RIM today launched its mobile management product BlackBerry Mobile Fusion, as it looks to come to terms with declining market share and weak financial results.
Mobile Fusion, which was announced back in November, looks to target the Bring Your Own Device (BYOD) shift by allowing IT managers to add security elements to workers’ Android, BlackBerry or Apple iOS devices.
It provides IT with a single web-based console from which they can manage app deployment (BlackBerry OS devices only), encrypt communications via the 256-bit AES encrypted BlackBerry VPN and enforce policies. There are also remote lock and wiping functions as well as group-based administration.
The BlackBerry Mobile Fusion software is delivered as a free download but will be sold on a per-device basis. Licences start at $99 per user or $4 per user per month. RIM is also offering a 60 day free trial.
RIM has come to accept its BlackBerry Enterprise Server strategy of only supporting its own devices will not bring rewards in an era where workers want to use their own devices, rather than get whatever their employer gives them.
“For businesses and government, managing a mix of mobile devices on any scale is chaotic. Organisations face pressure to allow employees to bring their own devices into the workplace, and they are looking to RIM as the global leader in the enterprise mobility space to solve that problem,” said Alan Panezic, vice president for enterprise product management and marketing at RIM.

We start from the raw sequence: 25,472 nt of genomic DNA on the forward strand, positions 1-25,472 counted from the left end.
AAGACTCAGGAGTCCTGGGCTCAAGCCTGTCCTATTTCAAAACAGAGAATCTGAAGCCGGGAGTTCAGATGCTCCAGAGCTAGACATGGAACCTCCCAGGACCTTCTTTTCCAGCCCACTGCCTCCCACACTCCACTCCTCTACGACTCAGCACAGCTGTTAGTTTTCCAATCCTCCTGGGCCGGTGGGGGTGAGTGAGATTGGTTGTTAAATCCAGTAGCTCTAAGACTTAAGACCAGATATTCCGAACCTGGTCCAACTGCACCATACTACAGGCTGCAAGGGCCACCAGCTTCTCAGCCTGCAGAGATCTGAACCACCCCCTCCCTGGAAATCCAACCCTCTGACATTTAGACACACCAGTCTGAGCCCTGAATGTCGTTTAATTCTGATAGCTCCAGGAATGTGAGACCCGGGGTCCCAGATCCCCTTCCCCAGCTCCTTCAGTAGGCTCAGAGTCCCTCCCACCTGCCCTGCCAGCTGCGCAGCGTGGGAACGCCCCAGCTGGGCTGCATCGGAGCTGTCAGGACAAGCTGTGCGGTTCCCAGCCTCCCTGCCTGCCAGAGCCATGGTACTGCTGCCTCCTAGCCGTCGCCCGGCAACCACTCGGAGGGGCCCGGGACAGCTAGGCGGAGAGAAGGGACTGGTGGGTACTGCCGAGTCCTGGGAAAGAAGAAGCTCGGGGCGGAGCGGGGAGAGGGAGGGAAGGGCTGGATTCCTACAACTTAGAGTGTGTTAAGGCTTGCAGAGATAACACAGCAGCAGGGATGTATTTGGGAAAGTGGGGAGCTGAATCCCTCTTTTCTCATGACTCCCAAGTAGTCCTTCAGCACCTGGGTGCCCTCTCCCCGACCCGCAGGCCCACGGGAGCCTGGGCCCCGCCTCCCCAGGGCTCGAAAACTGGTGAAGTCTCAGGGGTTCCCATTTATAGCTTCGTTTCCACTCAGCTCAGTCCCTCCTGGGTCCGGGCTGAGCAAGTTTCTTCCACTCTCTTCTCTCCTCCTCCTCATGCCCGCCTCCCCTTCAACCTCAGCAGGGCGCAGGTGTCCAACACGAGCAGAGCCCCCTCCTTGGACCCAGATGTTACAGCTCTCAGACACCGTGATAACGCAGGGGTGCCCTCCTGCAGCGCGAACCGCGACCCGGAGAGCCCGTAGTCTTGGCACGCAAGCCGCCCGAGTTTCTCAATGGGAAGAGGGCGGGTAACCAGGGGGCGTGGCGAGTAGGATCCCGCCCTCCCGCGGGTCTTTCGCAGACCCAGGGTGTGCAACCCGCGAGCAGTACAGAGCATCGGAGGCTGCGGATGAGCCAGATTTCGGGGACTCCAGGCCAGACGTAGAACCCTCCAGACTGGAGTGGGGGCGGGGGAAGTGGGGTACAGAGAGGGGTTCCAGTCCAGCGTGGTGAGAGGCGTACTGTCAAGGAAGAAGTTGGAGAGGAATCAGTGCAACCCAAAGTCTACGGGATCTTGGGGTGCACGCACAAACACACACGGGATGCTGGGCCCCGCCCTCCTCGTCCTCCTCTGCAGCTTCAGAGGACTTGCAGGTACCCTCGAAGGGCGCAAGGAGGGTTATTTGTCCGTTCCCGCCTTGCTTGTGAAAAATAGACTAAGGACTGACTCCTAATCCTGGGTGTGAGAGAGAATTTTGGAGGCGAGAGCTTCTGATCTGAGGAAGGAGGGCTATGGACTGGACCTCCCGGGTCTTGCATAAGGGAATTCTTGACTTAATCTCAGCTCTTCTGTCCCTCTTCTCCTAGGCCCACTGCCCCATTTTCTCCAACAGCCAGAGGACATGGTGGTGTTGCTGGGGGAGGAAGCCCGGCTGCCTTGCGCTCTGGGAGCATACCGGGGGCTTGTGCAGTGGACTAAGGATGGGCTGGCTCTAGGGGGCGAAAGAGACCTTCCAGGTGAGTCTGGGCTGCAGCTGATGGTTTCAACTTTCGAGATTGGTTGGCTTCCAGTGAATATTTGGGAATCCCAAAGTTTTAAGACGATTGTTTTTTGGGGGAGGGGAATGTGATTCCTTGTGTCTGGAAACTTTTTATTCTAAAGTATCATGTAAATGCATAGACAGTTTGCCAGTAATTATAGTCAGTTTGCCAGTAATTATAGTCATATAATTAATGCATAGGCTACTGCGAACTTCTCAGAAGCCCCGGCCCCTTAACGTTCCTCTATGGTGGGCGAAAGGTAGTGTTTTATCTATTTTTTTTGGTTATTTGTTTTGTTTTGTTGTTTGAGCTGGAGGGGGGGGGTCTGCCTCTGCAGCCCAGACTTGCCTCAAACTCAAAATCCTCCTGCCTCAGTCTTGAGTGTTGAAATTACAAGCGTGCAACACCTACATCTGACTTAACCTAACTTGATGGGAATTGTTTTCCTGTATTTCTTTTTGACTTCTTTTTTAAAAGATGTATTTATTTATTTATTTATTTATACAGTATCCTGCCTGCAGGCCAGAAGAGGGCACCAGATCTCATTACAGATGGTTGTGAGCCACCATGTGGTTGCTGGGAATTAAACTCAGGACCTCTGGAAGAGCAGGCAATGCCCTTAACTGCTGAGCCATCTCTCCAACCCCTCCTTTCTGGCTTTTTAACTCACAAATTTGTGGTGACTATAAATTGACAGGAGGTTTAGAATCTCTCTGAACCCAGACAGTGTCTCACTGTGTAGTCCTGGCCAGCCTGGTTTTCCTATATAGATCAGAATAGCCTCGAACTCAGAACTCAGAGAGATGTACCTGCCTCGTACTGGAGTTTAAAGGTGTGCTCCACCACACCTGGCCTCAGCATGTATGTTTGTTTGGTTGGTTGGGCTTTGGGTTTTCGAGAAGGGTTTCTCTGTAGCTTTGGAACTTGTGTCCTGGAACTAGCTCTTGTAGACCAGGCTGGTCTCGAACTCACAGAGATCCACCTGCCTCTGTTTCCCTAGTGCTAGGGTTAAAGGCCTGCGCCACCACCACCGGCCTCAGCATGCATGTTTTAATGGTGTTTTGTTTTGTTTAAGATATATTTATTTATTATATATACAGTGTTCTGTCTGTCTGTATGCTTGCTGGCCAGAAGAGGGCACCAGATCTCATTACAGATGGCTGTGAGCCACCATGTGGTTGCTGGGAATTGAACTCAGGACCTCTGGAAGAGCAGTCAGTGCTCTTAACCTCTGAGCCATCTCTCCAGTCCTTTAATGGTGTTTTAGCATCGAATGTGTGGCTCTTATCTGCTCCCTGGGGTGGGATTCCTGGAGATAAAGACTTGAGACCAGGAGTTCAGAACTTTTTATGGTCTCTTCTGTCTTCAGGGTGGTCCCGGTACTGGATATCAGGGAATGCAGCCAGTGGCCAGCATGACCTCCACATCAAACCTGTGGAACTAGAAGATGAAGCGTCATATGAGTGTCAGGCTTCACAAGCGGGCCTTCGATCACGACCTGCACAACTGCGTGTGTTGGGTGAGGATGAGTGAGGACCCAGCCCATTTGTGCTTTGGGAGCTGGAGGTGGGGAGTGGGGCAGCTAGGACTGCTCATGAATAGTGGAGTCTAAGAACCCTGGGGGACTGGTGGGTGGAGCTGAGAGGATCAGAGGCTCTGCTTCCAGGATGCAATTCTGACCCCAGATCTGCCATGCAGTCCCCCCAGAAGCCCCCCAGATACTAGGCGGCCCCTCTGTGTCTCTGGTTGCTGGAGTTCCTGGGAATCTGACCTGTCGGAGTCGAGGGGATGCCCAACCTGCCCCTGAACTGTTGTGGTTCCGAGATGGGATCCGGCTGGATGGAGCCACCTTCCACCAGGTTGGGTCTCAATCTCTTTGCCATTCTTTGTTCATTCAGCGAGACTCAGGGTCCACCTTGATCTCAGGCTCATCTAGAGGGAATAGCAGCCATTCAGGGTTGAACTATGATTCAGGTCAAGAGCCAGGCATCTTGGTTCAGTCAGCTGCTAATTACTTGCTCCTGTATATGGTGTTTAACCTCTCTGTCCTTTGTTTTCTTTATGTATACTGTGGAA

“BlackBerry Mobile Fusion allows organisations to manage a mixed environment of devices in the most secure, simple, and cost efficient manner possible. It also means that businesses and government do not have to move to the lowest common denominator on security for all the devices they need to manage.”
The company will be going up against some stiff competition in the mobile device management (MDM) space, where vendors like Good Technology are coming on leaps and bounds. The latter has secured some solid partnerships with security giants such as RSA, increasing its reach.
RIM is attempting to refocus on the enterprise segment, whilst keeping a foothold in the consumer space. Reports had indicated RIM was leaving the consumer space altogether, but the mobile vendor was quick to quash the claims.
“Whilst we announced plans to re-focus our efforts on our core strengths, and on our enterprise customer base, we were very explicit that we will continue to build on our strengths to go after targeted consumer segments. We listed BBM, as well as the security and manageability of our platform, amongst our strengths,” said RIM’s vice president of marketing, Patrick Spence.
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